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Tuesday, April 16, 2019 at 4:30pm to 6:00pm
Rockefeller Hall, 230
Please join the Asian American Studies Program (AASP) as we welcome Prof. Dean Saranillio to Cornell University. Prof. Saranillio will be presenting writing and research from his recently published book, UNSUSTAINABLE EMPIRE: ALTERNATIVE HISTORIES OF HAWAI'I STATEHOOD (Duke University Press, 2019).
This event is generously co-sponsored with the American Indian & Indigenous Studies Program (AIISP), American Studies, and the History Department at Cornell University.
In Unsustainable Empire, Dean Itsuji Saranillio offers a bold challenge to conventional understandings of Hawai‘i’s admission as a U.S. state. Saranillio shows that statehood was neither the expansion of U.S. democracy nor a strong nation swallowing a weak and feeble island nation, but the result of a U.S. nation whose economy was unsustainable without enacting a more aggressive policy of imperialism. With clarity and persuasive force about historically and ethically complex issues, Unsustainable Empire provides a more complicated understanding of Hawai‘i’s admission as the fiftieth state and why Native Hawaiian place-based alternatives to U.S. empire are urgently needed.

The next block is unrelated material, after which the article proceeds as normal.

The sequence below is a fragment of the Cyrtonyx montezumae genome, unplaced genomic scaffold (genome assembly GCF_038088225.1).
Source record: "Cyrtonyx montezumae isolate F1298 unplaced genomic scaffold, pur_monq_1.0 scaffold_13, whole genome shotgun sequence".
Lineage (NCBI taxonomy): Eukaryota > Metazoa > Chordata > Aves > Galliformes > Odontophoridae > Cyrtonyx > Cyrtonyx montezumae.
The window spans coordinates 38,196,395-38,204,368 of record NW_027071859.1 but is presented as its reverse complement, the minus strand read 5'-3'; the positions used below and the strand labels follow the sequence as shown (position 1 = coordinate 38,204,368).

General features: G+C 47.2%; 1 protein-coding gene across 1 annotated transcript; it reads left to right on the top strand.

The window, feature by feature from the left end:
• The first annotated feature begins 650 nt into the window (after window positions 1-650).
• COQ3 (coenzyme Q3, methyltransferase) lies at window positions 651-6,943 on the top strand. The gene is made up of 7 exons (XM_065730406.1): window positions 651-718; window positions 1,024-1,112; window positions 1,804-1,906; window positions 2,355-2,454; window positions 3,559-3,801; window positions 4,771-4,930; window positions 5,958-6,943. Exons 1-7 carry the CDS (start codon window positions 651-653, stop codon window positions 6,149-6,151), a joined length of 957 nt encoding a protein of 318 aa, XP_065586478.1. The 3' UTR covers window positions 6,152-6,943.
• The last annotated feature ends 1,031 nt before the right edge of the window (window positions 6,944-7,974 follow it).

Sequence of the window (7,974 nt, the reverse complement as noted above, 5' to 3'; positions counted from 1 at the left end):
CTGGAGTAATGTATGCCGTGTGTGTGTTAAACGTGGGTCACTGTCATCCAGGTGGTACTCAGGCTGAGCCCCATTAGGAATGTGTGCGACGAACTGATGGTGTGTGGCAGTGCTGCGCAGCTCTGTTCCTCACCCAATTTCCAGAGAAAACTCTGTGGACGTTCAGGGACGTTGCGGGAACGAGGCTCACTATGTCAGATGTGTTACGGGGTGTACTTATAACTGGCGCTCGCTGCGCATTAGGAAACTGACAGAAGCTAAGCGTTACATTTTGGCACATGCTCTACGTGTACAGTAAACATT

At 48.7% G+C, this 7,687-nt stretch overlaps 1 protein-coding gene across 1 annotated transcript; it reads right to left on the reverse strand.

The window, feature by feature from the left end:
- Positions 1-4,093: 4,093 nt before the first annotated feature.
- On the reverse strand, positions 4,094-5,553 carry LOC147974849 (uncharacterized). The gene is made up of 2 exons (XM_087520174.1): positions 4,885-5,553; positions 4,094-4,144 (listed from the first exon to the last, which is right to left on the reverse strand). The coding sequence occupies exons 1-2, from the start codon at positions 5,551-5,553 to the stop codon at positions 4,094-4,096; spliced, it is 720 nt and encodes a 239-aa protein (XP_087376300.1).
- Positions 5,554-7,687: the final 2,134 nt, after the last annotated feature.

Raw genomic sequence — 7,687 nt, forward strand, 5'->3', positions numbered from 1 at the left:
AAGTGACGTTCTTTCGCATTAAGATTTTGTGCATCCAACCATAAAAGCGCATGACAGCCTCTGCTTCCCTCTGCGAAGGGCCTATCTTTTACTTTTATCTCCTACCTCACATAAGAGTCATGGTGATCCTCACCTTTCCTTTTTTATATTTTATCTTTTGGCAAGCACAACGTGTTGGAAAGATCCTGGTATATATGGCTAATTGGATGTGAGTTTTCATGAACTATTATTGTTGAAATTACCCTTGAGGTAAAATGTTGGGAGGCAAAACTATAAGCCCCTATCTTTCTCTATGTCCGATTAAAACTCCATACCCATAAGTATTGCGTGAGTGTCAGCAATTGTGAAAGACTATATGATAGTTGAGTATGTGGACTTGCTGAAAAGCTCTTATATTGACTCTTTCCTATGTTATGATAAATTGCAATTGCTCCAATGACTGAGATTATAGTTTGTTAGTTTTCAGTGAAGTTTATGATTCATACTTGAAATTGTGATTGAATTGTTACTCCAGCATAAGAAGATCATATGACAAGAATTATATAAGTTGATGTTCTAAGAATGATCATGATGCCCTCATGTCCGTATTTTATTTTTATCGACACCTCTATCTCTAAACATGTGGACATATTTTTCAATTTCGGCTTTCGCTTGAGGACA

BIO: Dean Itsuji Saranillio is an associate professor of American studies and Asian/Pacific/American studies in the Department of Social and Cultural Analysis at New York University. He has published widely in different journals including American Quarterly, Journal of Asian American Studies, Settler Colonial Studies, Verge, and Critical Ethnic Studies Journal, and different anthologies including Asian Settler Colonialism in Hawai‘i, Positively No Filipinos Allowed, Formations of United States Colonialism, Value of Hawai‘i, Part II, Native Studies Keywords, The Settler Complex, and the forthcoming Detours: A Decolonial Guidebook to Hawai‘i. In New York City he organizes with the NYC Stands with Standing Rock and Decolonize This Place and serves as the co-Director of the Native Studies Forum which helped to create a Native American and Indigenous Studies minor at NYU.